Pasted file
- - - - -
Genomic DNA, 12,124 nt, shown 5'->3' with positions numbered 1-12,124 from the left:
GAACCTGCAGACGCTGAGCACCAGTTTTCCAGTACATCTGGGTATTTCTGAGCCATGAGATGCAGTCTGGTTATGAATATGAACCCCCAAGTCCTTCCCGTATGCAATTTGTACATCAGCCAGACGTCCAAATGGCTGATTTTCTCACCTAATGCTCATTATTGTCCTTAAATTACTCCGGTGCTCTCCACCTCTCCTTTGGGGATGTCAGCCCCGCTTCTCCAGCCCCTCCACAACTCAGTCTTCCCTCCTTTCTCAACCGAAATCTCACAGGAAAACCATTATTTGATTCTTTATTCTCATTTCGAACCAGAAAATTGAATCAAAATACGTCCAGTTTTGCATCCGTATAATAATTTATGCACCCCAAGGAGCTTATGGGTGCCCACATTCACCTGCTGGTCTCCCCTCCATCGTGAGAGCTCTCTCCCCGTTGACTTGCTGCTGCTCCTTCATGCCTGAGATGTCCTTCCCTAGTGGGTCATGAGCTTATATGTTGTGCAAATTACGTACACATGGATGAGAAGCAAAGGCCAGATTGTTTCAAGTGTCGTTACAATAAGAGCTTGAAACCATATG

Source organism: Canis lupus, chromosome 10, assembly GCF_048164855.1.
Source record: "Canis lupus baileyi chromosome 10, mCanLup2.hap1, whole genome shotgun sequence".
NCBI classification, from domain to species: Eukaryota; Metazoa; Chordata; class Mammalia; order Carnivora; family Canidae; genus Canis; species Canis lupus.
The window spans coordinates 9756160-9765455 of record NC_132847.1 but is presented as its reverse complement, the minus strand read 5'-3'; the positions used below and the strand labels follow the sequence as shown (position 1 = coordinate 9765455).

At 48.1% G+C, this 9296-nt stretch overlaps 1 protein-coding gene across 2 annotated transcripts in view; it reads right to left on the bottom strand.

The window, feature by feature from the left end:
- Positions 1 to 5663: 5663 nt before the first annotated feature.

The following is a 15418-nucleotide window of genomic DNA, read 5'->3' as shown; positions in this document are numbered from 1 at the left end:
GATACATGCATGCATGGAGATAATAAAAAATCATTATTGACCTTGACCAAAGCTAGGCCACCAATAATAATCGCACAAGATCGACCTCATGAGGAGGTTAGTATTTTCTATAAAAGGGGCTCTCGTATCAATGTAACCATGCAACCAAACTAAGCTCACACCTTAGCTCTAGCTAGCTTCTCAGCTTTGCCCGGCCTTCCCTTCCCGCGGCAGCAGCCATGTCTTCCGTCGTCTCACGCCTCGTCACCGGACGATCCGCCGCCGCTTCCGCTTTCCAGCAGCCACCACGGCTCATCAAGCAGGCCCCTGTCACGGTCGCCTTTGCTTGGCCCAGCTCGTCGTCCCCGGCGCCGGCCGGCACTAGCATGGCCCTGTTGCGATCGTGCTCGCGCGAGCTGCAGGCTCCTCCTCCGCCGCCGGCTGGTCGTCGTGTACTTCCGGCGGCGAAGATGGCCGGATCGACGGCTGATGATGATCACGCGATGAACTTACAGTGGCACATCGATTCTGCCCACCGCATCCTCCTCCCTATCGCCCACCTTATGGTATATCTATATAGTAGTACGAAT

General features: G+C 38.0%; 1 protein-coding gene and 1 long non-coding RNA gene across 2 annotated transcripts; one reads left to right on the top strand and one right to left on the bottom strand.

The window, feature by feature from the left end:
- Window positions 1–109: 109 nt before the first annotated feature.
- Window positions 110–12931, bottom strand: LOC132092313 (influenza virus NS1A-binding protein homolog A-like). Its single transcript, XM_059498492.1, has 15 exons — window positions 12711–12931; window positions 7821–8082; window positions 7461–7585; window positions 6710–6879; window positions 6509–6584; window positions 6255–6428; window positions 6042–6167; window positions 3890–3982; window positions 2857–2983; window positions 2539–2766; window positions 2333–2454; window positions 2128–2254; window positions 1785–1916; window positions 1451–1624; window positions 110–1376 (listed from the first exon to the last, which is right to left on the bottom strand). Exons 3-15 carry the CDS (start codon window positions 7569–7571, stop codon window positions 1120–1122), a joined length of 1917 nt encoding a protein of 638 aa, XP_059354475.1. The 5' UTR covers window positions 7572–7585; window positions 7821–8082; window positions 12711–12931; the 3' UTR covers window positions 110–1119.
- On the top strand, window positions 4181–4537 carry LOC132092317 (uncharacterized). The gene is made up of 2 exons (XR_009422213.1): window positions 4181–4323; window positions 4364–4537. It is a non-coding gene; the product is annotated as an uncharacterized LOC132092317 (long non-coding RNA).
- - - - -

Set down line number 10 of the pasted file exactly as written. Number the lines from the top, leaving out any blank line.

The following is a 15418-nucleotide window of genomic DNA, read 5'->3' as shown; positions in this document are numbered from 1 at the left end: